Churches supporting flood-affected communities

Published 03 February 2014  |  
(Photo: Ben Birchall/PA)
People disembark a fire and rescue boat used to ferry residents backwards and forwards to the flood stricken Somerset village of Muchelney.

Churches are doing what they can to support communities affected by the flooding that has swept over large parts of the south-west of England.

Reverend Jane Twitty of Muchelney, Somerset, looks after four local parishes and has swung the church at the centre of one of the isolated communities into action.

The village has been the focus of a great deal of press attention since the floods turned it into an effective island, only accessible by boats run by the fire brigade.

Speaking to Christian Today, she said "As soon as the flood started, the church has been open 24/7 for anyone who wants to come in, for any reason"

Taking advantage of the church's position, sat atop the highest point in the village, the community has been storing and providing food, keeping the town up to date with newspapers, and acting as an emergency local post office. It has become the community's sanctuary hub, a central point to keep the wheel of village life turning.

"There's also tea lights there," said Reverend Twitty, "In case anyone needs them, for prayer".

To help grease the emergency service's wheels, they have even been offering hot drinks to the firemen who ride the boats in and out of the stricken community.

"It's really not easy for people," Reverend Twitty told Christian Today. "It's been going on so long. It's taking hours to make short journeys. While it is great that we've got the boat service now, it really is an excursion to use it. It's not just a hop in the car."

In an attempt to keep spirits up, the church services have had people writing down the positive things to come out of the recent events, such as an increased sense of community closeness, and the support of the firemen.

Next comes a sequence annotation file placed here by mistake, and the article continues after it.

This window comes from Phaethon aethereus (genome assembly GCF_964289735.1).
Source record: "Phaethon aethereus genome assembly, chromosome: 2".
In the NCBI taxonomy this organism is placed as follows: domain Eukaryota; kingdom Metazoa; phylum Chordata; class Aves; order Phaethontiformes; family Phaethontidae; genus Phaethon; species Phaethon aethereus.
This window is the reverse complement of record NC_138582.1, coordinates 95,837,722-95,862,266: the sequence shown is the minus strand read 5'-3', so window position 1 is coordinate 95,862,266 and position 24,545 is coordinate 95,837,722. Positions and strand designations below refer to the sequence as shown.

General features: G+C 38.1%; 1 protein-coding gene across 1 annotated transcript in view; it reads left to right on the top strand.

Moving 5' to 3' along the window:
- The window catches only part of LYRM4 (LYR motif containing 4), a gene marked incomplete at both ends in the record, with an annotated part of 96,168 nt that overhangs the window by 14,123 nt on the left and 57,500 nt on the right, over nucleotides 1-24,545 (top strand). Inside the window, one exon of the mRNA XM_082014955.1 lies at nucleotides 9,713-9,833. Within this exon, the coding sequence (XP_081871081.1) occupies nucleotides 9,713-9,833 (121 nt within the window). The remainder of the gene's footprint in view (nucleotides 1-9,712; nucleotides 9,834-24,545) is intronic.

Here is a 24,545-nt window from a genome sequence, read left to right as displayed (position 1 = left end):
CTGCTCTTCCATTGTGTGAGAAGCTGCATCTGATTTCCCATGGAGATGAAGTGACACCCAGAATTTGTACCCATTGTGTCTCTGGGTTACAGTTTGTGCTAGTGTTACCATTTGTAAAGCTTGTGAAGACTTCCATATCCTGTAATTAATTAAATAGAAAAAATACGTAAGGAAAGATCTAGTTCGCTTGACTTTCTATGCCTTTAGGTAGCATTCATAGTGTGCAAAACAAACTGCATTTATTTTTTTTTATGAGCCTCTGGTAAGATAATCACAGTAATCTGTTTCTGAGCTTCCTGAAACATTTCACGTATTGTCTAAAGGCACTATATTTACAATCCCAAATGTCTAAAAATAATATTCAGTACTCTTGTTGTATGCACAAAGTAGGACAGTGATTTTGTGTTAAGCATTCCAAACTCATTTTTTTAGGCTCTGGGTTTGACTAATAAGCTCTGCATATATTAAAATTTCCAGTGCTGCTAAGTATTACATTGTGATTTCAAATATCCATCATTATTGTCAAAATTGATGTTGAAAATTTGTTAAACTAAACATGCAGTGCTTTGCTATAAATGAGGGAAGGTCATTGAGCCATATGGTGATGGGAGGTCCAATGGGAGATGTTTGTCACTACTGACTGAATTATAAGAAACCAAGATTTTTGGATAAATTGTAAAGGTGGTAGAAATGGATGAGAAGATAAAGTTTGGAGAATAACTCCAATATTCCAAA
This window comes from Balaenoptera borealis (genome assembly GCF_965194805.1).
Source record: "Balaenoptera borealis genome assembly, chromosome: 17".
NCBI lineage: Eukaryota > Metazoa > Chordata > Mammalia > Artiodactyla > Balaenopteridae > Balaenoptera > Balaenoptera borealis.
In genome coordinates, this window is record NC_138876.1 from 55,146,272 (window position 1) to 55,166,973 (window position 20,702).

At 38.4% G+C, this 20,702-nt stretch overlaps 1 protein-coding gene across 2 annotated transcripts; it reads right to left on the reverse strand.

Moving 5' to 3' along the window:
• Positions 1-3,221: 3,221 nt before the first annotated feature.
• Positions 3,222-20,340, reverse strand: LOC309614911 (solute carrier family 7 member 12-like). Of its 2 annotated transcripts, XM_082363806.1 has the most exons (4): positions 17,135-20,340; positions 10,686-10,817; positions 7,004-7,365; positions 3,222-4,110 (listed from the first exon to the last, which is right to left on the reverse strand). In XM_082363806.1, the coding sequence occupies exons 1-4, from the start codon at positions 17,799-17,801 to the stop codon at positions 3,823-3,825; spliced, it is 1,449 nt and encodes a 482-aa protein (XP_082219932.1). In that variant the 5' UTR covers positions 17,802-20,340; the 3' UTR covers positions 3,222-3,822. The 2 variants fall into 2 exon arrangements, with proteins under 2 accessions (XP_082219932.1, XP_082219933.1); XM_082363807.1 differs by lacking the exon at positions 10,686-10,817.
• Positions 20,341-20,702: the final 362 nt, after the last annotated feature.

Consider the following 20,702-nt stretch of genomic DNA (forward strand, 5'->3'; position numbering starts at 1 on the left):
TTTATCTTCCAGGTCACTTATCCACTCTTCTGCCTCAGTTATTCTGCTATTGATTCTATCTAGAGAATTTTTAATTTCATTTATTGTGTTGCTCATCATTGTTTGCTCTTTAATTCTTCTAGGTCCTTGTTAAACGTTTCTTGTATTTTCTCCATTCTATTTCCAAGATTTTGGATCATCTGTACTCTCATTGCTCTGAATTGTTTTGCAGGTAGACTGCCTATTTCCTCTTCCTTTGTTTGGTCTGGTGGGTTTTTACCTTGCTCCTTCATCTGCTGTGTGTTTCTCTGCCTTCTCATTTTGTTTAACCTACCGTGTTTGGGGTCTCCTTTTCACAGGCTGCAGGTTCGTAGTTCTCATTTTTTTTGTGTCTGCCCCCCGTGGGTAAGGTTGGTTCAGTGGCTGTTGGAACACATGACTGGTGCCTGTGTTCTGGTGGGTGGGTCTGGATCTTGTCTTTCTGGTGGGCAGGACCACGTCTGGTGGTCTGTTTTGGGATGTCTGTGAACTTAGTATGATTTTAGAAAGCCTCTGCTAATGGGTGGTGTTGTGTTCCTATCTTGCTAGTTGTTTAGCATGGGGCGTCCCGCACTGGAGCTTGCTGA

The church has also been the centre of a tractor taxi service provided by members of the congregation. Other acts of generosity have included people with holiday homes offering emergency lodgings to take care of those displaced by the rising water, and the giving up of time to organise the payloads coming in on the boats.

"People have been just wanting to help," Reverend Twitty said. "Volunteers have been helping in any way they can."

On the first Sunday of the flooding, people were invited to make models of their houses, and put them on the altar while praying for the situation. But amidst this positivity, the central reality has not escaped them. "We are praying for an end to the rain," Reverend Twitty said "We would just ask that all the community pray for us. People are getting very tired and its not at all easy".

She told one story of how the children reacted to the help from the Church. "One afternoon, we had children at the back of the church playing with crayons and large sheets of paper, and without any prompting some of the older children wrote on one piece of paper 'To everyone who helped us during the floods: thank you' and they all signed it."

Rob Walrond, the rural life adviser to the diocese of Bath and Wells told Christian Today that many church congregations have not only been providing food "mostly fresh produce, eggs, milk, fruit and veg, all that sort of thing", but they have also been delivering it from the boats to the communities themselves.

"Sometimes, between where the boat stops, and the nearest shop, there's something like a mile's walk," said Mr Walrond "and many in the community are elderly, so the people in the congregations are heading out there to do the long walks themselves, to make sure things get received."

Alongside the essentials, they've also been transporting treats to keep people's spirits high "wine, cakes, things like that. Just things that they can't be getting at the moment." Mr Walrond explained.